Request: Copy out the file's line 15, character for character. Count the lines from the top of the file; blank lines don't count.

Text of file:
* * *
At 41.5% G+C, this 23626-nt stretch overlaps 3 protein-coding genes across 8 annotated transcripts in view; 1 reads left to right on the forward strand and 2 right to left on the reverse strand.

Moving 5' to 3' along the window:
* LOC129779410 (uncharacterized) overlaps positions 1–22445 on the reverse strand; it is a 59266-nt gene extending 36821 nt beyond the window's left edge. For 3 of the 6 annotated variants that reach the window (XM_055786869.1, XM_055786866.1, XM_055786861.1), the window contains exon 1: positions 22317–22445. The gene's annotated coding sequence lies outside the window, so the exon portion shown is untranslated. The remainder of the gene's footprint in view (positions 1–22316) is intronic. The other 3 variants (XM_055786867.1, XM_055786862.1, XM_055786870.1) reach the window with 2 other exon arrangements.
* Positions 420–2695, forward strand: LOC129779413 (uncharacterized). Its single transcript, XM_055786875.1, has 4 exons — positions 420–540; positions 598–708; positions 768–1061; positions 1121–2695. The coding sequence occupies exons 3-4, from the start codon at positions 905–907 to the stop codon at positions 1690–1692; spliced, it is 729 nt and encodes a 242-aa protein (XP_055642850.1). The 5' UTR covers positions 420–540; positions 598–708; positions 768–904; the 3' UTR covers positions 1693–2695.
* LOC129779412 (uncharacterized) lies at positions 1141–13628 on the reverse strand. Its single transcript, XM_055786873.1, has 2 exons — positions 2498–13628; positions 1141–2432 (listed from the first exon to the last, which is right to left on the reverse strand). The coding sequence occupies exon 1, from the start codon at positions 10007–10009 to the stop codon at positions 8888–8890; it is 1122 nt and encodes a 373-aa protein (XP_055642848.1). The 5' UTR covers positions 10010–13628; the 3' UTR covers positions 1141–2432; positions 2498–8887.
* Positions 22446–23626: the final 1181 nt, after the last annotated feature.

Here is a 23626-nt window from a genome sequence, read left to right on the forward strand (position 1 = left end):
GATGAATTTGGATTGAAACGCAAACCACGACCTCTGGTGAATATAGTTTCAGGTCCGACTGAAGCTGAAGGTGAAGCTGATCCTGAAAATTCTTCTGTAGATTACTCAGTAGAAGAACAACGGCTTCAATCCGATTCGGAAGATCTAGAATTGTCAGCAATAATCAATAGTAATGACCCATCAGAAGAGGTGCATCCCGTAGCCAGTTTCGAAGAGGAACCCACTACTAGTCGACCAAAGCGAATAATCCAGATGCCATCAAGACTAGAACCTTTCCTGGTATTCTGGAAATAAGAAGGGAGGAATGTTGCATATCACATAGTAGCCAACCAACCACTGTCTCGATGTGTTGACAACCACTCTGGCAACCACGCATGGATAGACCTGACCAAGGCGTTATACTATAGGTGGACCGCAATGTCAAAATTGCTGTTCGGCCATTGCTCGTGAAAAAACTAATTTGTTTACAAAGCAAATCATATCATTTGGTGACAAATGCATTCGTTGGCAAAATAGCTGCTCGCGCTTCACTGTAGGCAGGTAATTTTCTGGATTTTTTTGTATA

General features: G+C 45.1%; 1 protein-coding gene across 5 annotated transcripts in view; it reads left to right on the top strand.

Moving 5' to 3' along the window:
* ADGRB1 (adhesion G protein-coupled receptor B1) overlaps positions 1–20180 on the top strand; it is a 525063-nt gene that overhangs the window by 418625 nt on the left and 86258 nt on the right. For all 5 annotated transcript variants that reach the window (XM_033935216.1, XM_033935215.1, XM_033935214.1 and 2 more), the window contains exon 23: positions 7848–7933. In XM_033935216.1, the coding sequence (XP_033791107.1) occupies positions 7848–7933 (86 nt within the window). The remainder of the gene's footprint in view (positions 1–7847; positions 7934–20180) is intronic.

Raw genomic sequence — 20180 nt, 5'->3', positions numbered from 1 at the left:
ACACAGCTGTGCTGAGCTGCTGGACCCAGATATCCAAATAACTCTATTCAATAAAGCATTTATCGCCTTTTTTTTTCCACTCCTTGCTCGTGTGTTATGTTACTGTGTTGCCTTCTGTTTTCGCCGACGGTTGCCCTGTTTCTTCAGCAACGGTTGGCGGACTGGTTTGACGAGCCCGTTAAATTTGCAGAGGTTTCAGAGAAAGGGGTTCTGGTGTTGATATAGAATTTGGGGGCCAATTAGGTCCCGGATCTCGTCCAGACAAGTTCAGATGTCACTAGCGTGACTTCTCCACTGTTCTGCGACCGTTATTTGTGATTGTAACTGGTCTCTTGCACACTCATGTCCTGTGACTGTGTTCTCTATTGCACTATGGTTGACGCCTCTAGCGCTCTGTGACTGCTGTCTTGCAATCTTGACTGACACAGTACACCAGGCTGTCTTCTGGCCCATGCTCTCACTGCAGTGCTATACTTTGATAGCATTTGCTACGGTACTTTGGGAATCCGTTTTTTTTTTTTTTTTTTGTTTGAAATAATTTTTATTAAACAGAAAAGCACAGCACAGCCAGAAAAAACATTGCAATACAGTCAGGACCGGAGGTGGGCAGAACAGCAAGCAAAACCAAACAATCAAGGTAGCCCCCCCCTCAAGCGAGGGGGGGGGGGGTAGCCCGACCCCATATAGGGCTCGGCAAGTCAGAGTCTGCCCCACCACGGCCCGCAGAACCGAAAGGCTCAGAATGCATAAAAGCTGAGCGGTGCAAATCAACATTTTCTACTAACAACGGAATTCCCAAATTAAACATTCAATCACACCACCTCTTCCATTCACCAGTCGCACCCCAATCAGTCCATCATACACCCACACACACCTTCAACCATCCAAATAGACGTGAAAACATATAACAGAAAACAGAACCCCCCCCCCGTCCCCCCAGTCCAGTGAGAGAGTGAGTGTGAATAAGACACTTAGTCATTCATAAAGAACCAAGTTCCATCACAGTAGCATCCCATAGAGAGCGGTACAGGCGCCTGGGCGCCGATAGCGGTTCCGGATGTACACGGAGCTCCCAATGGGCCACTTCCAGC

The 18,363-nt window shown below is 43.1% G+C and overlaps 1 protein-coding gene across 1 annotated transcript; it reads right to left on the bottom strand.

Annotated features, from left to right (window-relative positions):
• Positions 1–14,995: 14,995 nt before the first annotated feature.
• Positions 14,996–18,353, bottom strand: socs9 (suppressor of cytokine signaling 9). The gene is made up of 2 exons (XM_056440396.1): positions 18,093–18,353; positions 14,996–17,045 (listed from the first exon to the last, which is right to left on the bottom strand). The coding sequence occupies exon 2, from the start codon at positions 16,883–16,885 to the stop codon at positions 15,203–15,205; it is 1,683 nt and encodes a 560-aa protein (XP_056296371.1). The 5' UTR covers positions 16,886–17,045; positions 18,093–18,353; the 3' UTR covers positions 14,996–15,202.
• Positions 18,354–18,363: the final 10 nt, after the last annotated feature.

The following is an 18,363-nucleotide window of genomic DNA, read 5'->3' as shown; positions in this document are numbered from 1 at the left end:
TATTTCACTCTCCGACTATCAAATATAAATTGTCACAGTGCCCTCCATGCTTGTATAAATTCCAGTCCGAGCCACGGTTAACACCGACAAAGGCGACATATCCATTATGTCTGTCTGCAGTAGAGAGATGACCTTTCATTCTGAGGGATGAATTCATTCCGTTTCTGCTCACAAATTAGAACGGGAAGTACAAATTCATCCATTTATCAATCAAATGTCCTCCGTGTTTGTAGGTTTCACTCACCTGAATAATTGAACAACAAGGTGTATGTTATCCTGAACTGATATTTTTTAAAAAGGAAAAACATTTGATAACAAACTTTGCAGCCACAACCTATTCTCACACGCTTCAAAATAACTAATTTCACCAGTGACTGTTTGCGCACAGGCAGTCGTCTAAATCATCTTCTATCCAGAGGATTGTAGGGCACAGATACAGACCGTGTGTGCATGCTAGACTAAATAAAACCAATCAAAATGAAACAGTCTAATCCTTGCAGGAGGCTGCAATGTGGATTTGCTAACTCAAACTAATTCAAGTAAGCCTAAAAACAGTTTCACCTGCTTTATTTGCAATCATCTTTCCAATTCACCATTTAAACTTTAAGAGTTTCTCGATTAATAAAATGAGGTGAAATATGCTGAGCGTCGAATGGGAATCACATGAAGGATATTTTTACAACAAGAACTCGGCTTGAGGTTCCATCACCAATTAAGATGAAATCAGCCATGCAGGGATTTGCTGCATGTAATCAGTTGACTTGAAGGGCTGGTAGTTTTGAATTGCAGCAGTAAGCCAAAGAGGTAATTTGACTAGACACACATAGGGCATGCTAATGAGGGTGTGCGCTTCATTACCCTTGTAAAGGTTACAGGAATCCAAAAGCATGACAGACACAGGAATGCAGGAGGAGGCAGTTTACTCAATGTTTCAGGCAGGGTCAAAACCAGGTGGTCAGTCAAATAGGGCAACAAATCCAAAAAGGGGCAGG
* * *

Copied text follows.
Annotated features, from left to right (window-relative positions):